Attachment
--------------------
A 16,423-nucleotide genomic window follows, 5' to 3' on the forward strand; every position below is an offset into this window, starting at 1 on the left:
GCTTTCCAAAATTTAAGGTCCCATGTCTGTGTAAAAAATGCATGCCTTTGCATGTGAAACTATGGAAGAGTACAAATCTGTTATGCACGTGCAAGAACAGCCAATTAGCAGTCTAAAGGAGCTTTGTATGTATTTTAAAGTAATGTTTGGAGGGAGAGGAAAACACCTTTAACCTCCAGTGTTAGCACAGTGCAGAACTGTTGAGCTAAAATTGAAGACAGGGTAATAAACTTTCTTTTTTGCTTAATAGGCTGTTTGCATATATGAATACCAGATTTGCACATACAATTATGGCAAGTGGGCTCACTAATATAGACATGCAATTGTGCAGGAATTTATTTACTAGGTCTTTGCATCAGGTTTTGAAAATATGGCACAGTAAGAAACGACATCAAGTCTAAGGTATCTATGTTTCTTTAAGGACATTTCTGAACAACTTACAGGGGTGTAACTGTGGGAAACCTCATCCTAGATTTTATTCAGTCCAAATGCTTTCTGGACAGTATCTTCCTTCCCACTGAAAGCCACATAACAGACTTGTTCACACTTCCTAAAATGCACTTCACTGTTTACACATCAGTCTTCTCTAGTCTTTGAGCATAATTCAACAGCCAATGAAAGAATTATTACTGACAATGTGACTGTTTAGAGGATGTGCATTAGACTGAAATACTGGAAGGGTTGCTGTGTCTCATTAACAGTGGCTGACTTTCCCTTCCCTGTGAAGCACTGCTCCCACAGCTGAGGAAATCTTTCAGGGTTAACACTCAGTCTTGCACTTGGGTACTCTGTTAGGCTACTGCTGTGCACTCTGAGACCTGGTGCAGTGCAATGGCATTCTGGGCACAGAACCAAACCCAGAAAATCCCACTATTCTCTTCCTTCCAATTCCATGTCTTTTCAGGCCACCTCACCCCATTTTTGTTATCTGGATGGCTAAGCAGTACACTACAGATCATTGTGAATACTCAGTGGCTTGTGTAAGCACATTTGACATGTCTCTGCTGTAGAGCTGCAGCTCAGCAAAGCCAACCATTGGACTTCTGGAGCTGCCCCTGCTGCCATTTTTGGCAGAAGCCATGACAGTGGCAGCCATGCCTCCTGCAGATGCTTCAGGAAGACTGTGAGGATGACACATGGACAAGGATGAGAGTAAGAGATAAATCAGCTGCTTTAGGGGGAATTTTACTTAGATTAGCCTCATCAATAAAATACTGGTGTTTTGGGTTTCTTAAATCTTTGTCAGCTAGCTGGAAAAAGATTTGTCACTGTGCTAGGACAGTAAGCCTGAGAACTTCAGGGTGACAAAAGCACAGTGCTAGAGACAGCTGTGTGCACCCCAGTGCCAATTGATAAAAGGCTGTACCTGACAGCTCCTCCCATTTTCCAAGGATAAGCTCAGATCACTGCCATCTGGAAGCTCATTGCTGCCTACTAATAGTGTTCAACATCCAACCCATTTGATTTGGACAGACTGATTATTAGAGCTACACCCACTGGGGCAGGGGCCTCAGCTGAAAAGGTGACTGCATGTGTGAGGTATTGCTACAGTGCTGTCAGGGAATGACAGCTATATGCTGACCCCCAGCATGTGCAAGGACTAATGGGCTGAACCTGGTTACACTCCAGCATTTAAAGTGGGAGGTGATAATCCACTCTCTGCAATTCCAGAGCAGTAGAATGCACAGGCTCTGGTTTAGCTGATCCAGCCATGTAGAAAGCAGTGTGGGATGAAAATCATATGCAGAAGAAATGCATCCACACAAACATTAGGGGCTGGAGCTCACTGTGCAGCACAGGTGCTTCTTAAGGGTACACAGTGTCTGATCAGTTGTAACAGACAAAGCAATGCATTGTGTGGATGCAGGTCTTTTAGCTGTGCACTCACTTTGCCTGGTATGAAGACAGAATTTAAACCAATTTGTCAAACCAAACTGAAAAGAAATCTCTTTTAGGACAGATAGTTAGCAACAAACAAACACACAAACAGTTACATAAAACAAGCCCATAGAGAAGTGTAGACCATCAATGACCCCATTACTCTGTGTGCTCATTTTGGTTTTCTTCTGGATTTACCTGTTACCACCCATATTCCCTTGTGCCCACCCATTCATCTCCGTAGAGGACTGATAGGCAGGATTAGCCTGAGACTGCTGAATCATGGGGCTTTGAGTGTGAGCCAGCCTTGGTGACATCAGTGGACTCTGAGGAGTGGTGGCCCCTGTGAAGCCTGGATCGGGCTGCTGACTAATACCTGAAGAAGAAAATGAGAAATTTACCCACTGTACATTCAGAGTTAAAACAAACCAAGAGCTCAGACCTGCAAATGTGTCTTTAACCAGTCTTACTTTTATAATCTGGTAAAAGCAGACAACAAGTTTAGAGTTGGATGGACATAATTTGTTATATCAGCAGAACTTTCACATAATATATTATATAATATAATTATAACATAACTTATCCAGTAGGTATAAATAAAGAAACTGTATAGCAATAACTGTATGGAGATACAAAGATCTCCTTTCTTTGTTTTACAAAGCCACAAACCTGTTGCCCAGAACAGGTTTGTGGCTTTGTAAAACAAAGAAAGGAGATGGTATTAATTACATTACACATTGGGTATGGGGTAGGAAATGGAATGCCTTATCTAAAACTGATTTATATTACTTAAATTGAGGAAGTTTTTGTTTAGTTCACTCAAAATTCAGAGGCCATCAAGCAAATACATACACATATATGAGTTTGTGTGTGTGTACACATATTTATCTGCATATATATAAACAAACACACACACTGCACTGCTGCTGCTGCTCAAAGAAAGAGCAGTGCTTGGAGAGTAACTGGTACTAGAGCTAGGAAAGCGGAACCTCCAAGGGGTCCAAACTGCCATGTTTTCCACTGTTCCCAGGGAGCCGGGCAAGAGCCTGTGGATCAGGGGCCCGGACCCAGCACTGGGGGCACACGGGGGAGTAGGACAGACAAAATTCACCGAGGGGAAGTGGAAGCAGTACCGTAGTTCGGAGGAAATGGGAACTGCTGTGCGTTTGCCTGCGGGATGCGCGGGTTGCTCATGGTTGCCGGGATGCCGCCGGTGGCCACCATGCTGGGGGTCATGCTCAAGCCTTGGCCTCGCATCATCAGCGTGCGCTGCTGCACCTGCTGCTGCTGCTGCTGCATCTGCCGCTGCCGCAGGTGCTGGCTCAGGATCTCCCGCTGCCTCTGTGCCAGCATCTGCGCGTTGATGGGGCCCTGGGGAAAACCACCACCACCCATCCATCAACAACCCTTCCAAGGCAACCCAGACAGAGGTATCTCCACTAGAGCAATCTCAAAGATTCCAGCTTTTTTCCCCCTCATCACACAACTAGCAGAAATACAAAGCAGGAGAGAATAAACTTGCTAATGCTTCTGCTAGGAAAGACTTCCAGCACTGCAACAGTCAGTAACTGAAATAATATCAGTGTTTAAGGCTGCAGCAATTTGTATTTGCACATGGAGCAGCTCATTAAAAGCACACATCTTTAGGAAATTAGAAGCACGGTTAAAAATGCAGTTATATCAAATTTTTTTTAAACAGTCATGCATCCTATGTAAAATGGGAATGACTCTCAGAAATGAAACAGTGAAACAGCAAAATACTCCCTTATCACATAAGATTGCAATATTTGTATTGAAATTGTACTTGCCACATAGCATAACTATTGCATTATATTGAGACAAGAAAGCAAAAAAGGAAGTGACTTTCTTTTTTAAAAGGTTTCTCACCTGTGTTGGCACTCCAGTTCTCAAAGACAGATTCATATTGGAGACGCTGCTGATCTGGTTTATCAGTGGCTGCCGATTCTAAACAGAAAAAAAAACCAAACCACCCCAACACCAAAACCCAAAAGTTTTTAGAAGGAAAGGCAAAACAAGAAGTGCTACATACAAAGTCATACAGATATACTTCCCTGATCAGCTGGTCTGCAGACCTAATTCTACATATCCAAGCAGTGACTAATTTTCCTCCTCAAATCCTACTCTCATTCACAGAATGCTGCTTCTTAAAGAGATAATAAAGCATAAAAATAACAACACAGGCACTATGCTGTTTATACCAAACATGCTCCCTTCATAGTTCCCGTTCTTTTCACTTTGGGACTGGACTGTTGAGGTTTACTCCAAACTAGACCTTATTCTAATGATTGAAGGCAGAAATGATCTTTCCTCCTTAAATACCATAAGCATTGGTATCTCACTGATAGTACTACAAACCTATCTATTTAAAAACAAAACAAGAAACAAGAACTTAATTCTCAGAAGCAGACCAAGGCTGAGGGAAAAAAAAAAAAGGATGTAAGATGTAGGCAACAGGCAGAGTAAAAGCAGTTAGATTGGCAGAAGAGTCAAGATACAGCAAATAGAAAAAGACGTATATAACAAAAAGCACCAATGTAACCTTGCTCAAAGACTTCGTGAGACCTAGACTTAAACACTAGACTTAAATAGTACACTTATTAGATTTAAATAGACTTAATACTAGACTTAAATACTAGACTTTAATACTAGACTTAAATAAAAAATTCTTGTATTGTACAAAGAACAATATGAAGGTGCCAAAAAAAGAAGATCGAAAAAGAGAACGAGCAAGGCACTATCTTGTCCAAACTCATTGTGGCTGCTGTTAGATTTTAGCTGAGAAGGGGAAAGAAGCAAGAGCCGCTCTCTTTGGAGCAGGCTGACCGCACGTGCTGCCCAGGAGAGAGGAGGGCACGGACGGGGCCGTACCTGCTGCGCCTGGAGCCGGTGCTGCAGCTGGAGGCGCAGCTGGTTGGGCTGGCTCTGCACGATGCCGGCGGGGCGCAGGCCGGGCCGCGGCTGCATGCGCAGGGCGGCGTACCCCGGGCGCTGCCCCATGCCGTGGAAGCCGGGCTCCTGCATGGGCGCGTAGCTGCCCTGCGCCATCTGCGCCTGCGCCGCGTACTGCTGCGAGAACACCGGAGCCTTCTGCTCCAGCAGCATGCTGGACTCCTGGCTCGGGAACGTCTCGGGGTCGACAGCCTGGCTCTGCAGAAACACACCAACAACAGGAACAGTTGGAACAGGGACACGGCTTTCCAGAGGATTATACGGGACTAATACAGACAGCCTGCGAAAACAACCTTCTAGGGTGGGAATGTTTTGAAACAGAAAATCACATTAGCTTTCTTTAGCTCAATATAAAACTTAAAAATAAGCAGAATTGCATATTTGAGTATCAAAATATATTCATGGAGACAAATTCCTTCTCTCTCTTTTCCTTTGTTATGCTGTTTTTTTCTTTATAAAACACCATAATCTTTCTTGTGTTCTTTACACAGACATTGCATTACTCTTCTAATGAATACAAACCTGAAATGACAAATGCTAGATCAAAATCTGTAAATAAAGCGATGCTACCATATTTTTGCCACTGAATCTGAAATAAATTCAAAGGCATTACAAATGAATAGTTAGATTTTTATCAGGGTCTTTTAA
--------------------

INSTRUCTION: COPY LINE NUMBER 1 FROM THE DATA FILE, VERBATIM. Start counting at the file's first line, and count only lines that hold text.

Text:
A 16,423-nucleotide genomic window follows, 5' to 3' on the forward strand; every position below is an offset into this window, starting at 1 on the left: